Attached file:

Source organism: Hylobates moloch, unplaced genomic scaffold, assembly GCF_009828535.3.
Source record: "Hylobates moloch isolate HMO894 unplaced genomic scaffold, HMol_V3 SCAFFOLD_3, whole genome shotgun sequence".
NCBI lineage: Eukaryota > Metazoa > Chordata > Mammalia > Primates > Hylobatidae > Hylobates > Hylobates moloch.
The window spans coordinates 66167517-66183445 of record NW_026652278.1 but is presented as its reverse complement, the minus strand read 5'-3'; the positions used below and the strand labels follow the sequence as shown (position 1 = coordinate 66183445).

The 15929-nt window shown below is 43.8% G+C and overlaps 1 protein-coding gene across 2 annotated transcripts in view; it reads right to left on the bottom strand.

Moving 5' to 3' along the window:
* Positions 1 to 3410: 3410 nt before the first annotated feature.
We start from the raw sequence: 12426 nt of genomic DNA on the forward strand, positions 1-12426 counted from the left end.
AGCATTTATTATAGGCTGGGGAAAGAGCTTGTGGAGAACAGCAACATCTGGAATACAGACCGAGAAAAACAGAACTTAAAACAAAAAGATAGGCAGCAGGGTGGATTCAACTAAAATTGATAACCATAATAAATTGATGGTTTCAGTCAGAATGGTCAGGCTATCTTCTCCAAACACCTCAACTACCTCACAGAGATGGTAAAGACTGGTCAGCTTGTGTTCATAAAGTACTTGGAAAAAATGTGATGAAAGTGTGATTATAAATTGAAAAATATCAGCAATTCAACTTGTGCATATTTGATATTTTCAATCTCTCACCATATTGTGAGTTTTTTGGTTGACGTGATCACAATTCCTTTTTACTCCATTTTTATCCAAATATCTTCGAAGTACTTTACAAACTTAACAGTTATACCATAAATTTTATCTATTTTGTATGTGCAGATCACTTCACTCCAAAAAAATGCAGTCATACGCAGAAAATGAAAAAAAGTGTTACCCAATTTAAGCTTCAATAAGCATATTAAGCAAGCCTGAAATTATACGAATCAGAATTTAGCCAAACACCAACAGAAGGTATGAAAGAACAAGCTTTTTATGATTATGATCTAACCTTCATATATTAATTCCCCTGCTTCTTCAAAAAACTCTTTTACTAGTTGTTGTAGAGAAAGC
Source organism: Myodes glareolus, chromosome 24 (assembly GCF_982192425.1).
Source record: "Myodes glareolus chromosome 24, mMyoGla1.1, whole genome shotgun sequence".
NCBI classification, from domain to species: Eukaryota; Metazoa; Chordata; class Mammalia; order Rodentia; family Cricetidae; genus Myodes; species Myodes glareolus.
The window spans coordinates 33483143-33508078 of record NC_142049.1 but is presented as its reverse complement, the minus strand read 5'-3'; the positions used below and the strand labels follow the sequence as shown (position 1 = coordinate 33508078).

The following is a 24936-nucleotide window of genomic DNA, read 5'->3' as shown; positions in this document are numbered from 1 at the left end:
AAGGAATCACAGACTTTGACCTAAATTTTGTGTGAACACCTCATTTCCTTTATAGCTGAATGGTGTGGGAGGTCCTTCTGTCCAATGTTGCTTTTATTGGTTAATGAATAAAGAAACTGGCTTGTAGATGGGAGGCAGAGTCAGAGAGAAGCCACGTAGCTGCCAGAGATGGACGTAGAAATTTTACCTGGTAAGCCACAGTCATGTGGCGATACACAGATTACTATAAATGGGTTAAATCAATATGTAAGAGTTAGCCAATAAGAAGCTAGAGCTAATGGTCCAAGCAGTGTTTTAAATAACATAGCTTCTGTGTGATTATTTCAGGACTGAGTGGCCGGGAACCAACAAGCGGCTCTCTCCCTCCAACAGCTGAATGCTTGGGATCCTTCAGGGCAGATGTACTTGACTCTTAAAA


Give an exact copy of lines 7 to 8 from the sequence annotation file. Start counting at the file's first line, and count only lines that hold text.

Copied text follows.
* Positions 1 to 3410: 3410 nt before the first annotated feature.
We start from the raw sequence: 12426 nt of genomic DNA on the forward strand, positions 1-12426 counted from the left end.